The causal mechanisms of interaction between international institutions

Thomas Gehring, Sebastian Oberthür

Research output: Contribution to journalArticlepeer-review

163 Scopus citations


This article develops a conceptual framework for the systematic analysis of the interaction between international institutions as a first step towards building a theory of international interaction. It examines how international institutions may exert causal influence on each other's development and effectiveness and suggests that four general causal mechanisms can elucidate the distinct routes through which influence travels from one institution to another. Institutional interaction can thus rely on transfer of knowledge, commitments established under an institution, behavioural effects of an institution, and functional linkage of the ultimate governance targets of the institutions involved. The article also puts forward hypotheses about the likely effects of specific types of institutional interaction for governance within the international system. The causal mechanisms and types of interaction are mutually exclusive models that help analyse real-world interaction situations. They may also serve as a basis for the systematic analysis of more complex interaction situations.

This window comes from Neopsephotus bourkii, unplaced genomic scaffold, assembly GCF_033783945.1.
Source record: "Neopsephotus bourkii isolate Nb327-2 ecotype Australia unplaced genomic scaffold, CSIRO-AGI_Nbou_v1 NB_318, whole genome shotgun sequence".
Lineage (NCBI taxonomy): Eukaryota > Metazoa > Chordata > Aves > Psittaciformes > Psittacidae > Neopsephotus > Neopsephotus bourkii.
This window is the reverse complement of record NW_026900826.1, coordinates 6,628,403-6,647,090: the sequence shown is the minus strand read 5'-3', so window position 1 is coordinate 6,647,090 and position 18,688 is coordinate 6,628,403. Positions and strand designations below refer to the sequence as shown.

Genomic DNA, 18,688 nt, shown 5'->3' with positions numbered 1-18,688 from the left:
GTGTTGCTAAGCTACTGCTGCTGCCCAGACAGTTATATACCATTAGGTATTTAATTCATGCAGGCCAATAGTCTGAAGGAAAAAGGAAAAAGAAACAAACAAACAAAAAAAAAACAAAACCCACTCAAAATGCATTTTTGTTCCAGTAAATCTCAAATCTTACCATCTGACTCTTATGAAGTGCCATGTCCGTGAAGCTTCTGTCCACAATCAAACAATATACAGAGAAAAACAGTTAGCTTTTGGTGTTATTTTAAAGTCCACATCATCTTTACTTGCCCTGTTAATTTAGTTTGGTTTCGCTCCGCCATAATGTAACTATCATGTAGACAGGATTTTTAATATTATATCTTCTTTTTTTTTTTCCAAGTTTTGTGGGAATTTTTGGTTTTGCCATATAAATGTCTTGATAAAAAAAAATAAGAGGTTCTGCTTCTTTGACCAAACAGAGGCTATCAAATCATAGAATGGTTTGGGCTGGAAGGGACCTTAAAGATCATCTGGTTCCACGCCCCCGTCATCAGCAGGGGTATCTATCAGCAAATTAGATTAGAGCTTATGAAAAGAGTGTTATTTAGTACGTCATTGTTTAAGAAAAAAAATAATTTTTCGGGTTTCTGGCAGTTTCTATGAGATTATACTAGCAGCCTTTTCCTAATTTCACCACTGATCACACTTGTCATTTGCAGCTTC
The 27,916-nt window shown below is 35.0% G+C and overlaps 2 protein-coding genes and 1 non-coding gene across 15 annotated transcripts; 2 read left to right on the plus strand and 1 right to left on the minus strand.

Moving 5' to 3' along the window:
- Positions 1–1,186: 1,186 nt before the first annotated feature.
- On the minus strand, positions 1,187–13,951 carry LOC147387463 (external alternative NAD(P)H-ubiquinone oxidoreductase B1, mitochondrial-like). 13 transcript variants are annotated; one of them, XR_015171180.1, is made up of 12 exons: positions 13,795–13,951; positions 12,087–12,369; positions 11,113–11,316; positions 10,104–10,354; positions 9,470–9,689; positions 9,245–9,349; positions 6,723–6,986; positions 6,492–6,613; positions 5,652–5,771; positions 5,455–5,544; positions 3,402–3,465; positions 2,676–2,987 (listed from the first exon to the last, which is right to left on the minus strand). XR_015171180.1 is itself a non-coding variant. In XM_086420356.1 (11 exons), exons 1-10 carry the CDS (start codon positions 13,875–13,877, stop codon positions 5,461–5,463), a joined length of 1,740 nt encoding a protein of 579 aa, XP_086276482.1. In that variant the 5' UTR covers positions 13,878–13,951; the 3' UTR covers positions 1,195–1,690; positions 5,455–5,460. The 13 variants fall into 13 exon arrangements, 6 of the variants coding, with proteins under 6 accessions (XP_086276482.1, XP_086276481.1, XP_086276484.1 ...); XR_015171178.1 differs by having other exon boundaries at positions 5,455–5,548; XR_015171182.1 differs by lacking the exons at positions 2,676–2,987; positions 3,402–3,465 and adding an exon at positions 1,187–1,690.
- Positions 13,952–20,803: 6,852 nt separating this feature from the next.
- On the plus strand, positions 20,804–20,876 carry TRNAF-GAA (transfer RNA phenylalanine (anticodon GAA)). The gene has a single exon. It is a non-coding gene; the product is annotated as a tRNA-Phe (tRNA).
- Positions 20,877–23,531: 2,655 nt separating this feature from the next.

Original languageEnglish
Pages (from-to)125-156
Number of pages32
JournalEuropean Journal of International Relations
Issue number1
StatePublished - Mar 2009


  • Effectiveness of international institutions
  • Environmental governance
  • Global governance
  • Institutional complexes
  • Institutional interplay
  • International governance
  • Regime collision
  • Regime conflict


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